There were no major “irregularities” in the polls, according to Erdogan who announced his victory long before the counting was complete. Unkind commentators asked whether this was an official acknowledgement of tampering, the only remaining question being its scope.
The fact that Ince drew some 2.5 million people to a rally in Izmir, three million to his rally in Ankara and 1.5 million to his rally in Istanbul, and that none of these received coverage in the state media, speaks of some unfairness.
After the results were announced, that same media praised Ince for his “sporting spirit” in acknowledging Erdogan’s victory.
Reactions in Europe to the Turkish elections were non-effusive. The parliamentary and presidential elections in Turkey were “neither free nor fair,” said Sevim Dagdelen, head of the German-Turkish parliamentary group in the German parliament the Bundestag.
“Erdogan has reached his goal of an authoritarian presidential system through manipulation that began long before election day,” she said, adding that a more-empowered Erdogan could drive Turkey to “new levels of extremism.”
Erdogan has once said that “democracy is like a train: when you reach your destination, you get off.”
Former German MP and head of the German Greens Party Cem Ozdemir, who like Dagdelen originally comes from Turkey, criticised Turks in Germany celebrating Erdogan’s victory with shouts of “hail to our leader, Erdogan!”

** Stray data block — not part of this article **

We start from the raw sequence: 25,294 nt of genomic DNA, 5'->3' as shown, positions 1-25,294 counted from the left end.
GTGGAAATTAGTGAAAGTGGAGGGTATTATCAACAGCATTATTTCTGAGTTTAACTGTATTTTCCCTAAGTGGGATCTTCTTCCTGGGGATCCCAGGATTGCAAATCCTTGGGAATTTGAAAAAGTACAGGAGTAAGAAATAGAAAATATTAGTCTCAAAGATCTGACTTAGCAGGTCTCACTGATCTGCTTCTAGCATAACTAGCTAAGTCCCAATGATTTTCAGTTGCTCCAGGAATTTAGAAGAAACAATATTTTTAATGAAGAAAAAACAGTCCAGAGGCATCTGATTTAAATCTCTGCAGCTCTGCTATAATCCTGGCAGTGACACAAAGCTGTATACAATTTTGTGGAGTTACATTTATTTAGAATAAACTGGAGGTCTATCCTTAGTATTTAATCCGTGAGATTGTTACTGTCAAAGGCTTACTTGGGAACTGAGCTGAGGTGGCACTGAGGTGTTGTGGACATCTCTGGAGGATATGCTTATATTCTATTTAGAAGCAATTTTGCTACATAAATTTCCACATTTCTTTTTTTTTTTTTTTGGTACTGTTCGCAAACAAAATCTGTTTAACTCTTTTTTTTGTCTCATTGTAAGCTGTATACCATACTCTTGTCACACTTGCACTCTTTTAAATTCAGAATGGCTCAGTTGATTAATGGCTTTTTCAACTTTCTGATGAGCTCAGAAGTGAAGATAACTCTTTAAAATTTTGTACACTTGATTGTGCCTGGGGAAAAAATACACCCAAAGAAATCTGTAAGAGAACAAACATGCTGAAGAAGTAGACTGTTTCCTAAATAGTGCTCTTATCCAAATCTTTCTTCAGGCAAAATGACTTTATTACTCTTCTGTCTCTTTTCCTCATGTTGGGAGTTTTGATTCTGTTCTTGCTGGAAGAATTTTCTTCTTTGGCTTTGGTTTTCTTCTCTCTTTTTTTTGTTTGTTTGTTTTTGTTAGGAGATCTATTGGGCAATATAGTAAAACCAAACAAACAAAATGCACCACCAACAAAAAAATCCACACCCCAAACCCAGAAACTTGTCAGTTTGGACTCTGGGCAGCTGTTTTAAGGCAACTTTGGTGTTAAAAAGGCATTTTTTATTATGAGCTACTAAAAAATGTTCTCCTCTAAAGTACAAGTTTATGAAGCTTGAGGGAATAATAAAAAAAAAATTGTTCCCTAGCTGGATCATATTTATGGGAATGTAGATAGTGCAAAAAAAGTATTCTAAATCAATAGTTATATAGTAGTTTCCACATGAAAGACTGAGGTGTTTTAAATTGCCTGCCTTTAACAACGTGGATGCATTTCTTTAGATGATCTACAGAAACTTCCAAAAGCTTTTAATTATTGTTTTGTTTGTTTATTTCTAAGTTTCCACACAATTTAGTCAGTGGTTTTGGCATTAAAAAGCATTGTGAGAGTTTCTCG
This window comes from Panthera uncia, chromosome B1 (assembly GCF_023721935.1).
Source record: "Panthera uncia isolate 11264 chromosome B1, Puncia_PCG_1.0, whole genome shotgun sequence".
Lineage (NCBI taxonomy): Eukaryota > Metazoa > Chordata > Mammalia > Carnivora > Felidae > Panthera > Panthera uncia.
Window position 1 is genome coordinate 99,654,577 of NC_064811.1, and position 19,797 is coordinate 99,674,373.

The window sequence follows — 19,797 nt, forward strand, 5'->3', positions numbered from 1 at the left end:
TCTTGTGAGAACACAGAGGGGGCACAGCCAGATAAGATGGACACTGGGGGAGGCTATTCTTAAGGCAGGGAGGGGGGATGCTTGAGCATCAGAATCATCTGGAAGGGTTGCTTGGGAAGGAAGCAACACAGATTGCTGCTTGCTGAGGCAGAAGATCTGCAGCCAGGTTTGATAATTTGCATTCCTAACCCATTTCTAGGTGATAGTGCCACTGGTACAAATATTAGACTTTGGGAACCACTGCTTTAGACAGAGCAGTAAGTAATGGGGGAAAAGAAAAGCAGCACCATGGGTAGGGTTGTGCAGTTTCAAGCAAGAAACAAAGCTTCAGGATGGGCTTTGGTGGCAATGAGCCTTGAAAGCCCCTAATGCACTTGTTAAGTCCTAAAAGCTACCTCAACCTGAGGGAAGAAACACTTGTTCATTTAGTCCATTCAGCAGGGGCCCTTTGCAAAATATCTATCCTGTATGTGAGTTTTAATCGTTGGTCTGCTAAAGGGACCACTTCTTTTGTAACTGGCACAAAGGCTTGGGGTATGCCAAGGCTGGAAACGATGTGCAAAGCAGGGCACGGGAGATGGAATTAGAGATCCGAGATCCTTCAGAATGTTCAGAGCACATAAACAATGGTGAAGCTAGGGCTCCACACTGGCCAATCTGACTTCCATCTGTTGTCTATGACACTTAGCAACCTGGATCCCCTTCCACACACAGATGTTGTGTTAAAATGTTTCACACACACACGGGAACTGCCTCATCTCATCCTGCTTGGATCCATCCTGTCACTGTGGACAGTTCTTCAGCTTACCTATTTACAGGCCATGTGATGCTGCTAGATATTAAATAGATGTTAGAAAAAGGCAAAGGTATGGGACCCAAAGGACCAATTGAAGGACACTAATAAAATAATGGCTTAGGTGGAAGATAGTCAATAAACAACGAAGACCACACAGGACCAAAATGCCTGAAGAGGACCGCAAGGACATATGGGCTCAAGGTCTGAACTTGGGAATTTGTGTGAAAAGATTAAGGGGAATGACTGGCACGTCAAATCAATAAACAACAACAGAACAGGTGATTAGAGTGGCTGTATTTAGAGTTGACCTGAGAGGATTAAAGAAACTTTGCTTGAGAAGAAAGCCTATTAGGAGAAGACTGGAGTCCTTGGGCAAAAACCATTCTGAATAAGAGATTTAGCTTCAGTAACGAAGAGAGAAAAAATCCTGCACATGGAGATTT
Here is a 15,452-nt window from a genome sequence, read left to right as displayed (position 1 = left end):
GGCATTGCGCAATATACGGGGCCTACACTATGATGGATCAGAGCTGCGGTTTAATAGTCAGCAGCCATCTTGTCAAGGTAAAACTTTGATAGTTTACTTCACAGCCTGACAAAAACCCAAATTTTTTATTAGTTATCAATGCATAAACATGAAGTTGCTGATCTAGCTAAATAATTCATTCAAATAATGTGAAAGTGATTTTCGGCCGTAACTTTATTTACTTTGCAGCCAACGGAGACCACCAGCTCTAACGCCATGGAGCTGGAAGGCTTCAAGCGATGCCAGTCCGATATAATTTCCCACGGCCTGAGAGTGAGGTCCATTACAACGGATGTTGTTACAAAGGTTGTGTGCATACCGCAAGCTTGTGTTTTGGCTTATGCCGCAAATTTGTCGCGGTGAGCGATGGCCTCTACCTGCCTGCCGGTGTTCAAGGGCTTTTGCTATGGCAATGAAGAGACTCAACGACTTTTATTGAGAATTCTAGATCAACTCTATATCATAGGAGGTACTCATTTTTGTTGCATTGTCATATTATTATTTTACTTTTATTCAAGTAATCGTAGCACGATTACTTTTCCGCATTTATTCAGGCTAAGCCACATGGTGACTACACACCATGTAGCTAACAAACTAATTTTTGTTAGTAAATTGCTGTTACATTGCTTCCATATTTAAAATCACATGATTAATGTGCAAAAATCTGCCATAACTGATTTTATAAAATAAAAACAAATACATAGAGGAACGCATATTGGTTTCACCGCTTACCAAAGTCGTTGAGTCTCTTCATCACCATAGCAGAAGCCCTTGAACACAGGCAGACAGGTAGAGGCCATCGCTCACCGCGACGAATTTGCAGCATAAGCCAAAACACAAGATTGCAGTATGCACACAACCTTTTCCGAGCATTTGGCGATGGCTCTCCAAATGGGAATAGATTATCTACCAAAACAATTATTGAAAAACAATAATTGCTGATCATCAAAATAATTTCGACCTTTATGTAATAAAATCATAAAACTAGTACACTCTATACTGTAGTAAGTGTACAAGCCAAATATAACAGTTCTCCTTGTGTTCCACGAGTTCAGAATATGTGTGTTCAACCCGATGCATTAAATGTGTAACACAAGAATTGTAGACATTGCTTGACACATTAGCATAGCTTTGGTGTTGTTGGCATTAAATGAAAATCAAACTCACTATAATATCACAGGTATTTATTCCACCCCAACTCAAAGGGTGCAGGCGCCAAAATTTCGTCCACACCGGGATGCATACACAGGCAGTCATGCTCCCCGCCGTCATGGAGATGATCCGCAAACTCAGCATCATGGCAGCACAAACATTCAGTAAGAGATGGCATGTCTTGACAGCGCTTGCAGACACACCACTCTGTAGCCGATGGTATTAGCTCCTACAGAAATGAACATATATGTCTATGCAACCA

“They are not just celebrating their dictator. They are voicing their rejection of our liberal democracy [in Germany],” he said.
In contrast, extremists of various stripes, most notably the Muslim Brothers, have found a refuge under the wing of the occupant of the presidential palace in Ankara, and these have hastened to express their joy at Erdogan’s victory.
No sooner did the Anatolian News Agency break the news than Islamist luminaries dispatched congratulatory telegrams to the victor. Egyptian Muslim Brotherhood leader Mounir Ibrahim wired from London.
From Doha, which also shelters Taliban extremists, Youssef Al-Qaradawi, head of the International Federation of Muslim Ulema, an Islamist group, congratulated “the Turkish people across the political spectrum for the success of their democratic feast”.
Most extraordinary was the congratulatory message from the comptroller-general of the Sudanese chapter of the Muslim Brotherhood who was breathless in his praise for the “astounding experience and great lesson” from last Sunday’s elections in Turkey.
That “great lesson” was that “the people are the first guarantee of the perpetuity of the era of freedom and stability,” he said.
However, as Erdogan has seen his actual popularity slide, his pledges have become more excessive and increasingly jarring with the deteriorating conditions in a country that has begun to scare away foreign investment.
When his supporters awake from their euphoria, he will have the job of proving to them that he can come through on his pledge to lift the state of emergency in Turkey and return to the rule of law, while at the same time steering the country out of its current economic straits and placing it among the world’s economic powers.
*A version of this article appears in print in the 28 June 2018 edition of Al-Ahram Weekly under the headline: Erdogan wins in Turkey